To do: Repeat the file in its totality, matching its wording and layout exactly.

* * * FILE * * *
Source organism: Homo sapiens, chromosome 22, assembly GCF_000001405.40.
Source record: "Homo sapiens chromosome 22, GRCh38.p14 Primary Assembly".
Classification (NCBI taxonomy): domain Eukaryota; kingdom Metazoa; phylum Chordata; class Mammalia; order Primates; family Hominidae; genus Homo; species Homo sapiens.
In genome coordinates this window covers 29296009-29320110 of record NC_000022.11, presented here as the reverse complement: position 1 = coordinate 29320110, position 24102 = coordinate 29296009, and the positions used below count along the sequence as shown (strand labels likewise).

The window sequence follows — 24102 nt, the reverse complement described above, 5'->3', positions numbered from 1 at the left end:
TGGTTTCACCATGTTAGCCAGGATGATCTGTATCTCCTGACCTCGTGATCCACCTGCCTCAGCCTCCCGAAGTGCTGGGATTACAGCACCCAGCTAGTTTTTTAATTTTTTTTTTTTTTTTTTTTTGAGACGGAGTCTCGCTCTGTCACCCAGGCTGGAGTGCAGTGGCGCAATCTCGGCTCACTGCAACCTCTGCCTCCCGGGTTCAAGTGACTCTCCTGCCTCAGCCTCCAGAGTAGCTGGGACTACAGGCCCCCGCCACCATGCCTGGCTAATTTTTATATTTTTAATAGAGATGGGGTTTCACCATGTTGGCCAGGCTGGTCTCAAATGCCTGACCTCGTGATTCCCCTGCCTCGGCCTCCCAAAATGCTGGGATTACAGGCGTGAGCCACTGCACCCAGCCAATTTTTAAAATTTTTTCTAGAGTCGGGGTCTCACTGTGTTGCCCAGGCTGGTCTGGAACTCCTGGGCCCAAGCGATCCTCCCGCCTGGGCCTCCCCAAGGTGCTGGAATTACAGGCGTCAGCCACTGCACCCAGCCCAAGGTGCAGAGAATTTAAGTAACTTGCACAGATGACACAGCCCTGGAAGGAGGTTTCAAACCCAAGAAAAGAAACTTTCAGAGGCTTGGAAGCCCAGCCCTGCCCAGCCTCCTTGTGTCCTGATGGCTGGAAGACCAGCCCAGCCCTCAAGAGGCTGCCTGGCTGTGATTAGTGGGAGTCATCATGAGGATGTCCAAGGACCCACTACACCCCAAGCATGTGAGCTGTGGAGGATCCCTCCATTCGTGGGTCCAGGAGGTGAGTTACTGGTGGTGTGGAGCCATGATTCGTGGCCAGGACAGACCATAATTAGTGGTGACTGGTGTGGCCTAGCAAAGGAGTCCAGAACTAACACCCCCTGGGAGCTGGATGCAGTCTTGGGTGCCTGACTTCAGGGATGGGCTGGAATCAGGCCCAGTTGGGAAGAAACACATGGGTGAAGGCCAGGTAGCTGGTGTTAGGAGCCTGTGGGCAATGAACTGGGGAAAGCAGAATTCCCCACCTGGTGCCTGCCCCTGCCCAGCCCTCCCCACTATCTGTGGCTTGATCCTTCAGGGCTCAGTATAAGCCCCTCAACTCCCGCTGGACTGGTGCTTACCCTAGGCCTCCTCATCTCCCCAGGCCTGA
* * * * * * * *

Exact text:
Source organism: Homo sapiens, chromosome 22, assembly GCF_000001405.40.
Source record: "Homo sapiens chromosome 22, GRCh38.p14 Primary Assembly".
Classification (NCBI taxonomy): domain Eukaryota; kingdom Metazoa; phylum Chordata; class Mammalia; order Primates; family Hominidae; genus Homo; species Homo sapiens.
In genome coordinates this window covers 29296009-29320110 of record NC_000022.11, presented here as the reverse complement: position 1 = coordinate 29320110, position 24102 = coordinate 29296009, and the positions used below count along the sequence as shown (strand labels likewise).

The window sequence follows — 24102 nt, the reverse complement described above, 5'->3', positions numbered from 1 at the left end:
TGGTTTCACCATGTTAGCCAGGATGATCTGTATCTCCTGACCTCGTGATCCACCTGCCTCAGCCTCCCGAAGTGCTGGGATTACAGCACCCAGCTAGTTTTTTAATTTTTTTTTTTTTTTTTTTTTGAGACGGAGTCTCGCTCTGTCACCCAGGCTGGAGTGCAGTGGCGCAATCTCGGCTCACTGCAACCTCTGCCTCCCGGGTTCAAGTGACTCTCCTGCCTCAGCCTCCAGAGTAGCTGGGACTACAGGCCCCCGCCACCATGCCTGGCTAATTTTTATATTTTTAATAGAGATGGGGTTTCACCATGTTGGCCAGGCTGGTCTCAAATGCCTGACCTCGTGATTCCCCTGCCTCGGCCTCCCAAAATGCTGGGATTACAGGCGTGAGCCACTGCACCCAGCCAATTTTTAAAATTTTTTCTAGAGTCGGGGTCTCACTGTGTTGCCCAGGCTGGTCTGGAACTCCTGGGCCCAAGCGATCCTCCCGCCTGGGCCTCCCCAAGGTGCTGGAATTACAGGCGTCAGCCACTGCACCCAGCCCAAGGTGCAGAGAATTTAAGTAACTTGCACAGATGACACAGCCCTGGAAGGAGGTTTCAAACCCAAGAAAAGAAACTTTCAGAGGCTTGGAAGCCCAGCCCTGCCCAGCCTCCTTGTGTCCTGATGGCTGGAAGACCAGCCCAGCCCTCAAGAGGCTGCCTGGCTGTGATTAGTGGGAGTCATCATGAGGATGTCCAAGGACCCACTACACCCCAAGCATGTGAGCTGTGGAGGATCCCTCCATTCGTGGGTCCAGGAGGTGAGTTACTGGTGGTGTGGAGCCATGATTCGTGGCCAGGACAGACCATAATTAGTGGTGACTGGTGTGGCCTAGCAAAGGAGTCCAGAACTAACACCCCCTGGGAGCTGGATGCAGTCTTGGGTGCCTGACTTCAGGGATGGGCTGGAATCAGGCCCAGTTGGGAAGAAACACATGGGTGAAGGCCAGGTAGCTGGTGTTAGGAGCCTGTGGGCAATGAACTGGGGAAAGCAGAATTCCCCACCTGGTGCCTGCCCCTGCCCAGCCCTCCCCACTATCTGTGGCTTGATCCTTCAGGGCTCAGTATAAGCCCCTCAACTCCCGCTGGACTGGTGCTTACCCTAGGCCTCCTCATCTCCCCAGGCCTGA